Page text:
Asian short-clawed otter, South and East Asia, up to 64 cm (2ft) excluding tail. This otter uses the non-webbed fingers on its...Read More >>Asian short-clawed otter, South and East Asia, up to 64 cm (2ft) excluding tail. This otter uses the non-webbed fingers on its paws to search and catch prey. It is as skilled as a monkey in using its hands when picking up objects. Otters are semi-aquatic, fish-eating mammals. Members of the weasel family, most species of otter live near rivers or ponds, while the sea otter lives in the coastal waters of the Pacific Ocean. Designed for speed in the water, the otter has a long, muscular body, water-repellent fur, webbed paws and a thick, flattened tail. It moves through the water by flexing its body and tail up and down, while paddling and steering with its hind feet. It feeds on other water creatures, including fish, shellfish, amphibians, birds and small mammals. Its stiff whiskers are sensitive to slight movements in the water, helping it to locate its prey.
European otter, Europe, Asia, North Africa, up to 80 cm (about 2.5 ft) long, excluding tail. To avoid its fur becoming waterlogged, the European otter enters the river only to hunt or travel. The rest of the time it lives on the river's edge. Some live along the coast and swim in the sea. Hunting at night, it feeds mainly on fish, but will also catch birds, insects, frogs and crustaceans. Fiercely territorial, the otter lays claim to a stretch of river averaging 20 kilometres (12 miles) long, marking its boundaries with faeces, called spraints, urine and a strong-smelling musk from its scent glands.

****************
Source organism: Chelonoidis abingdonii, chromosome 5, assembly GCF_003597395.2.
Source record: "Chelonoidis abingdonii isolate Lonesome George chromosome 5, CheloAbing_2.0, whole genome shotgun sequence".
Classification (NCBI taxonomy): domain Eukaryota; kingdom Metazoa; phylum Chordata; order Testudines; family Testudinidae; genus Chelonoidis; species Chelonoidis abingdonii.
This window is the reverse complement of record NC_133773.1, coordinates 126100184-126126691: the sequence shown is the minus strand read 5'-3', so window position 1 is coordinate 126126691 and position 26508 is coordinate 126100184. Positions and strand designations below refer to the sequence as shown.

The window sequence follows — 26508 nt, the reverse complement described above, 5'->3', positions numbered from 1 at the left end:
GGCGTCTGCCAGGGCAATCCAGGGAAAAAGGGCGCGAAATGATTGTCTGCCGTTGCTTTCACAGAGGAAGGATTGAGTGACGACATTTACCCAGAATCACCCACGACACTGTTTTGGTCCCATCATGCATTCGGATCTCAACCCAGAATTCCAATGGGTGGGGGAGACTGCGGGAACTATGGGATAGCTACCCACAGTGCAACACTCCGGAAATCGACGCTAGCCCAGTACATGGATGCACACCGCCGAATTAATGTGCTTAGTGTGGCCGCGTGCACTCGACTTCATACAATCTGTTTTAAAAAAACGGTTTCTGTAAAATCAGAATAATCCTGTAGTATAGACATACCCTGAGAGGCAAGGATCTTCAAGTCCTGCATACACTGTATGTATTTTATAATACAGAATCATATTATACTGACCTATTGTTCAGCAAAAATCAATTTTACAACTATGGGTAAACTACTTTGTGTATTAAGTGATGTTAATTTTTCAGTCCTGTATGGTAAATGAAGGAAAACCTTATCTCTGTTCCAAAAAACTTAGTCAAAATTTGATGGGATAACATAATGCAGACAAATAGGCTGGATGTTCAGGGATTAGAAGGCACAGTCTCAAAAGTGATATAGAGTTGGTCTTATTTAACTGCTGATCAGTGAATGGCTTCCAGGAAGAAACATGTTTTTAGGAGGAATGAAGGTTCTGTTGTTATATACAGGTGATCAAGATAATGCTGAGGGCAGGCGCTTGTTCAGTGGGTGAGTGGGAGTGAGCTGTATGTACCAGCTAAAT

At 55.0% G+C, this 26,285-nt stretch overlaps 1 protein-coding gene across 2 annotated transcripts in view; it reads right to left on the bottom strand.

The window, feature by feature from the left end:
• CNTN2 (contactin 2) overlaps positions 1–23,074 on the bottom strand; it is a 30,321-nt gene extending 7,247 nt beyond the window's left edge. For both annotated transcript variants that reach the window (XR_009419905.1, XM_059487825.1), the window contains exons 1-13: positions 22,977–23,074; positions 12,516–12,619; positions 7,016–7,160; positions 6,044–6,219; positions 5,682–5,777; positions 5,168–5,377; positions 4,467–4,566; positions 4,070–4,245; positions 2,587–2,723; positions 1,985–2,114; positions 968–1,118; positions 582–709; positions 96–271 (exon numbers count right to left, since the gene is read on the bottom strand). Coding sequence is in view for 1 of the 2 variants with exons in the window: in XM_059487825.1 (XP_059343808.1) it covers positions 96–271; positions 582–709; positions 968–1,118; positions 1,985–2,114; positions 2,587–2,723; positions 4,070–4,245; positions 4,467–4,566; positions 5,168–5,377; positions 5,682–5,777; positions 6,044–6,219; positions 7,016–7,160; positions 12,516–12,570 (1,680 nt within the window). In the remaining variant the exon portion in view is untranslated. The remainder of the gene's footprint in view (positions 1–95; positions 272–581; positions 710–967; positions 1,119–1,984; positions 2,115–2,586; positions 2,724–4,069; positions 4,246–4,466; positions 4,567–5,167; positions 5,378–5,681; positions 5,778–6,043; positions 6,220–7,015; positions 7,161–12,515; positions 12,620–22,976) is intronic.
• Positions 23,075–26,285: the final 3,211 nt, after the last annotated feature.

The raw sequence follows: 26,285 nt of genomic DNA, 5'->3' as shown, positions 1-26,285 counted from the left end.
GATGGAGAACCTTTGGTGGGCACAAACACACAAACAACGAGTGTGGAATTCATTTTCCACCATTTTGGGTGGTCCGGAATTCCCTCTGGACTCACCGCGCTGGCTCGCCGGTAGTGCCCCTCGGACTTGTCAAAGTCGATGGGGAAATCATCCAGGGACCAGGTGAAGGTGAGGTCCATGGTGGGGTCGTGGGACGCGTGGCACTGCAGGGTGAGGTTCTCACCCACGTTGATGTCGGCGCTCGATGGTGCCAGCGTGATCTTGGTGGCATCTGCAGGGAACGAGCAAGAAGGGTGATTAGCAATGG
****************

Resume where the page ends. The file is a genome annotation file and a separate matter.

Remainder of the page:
If floating while asleep, a group or pair of sea otters will hold hands to stop themselves drifting apart. A group of sea otters resting together is called a raft.
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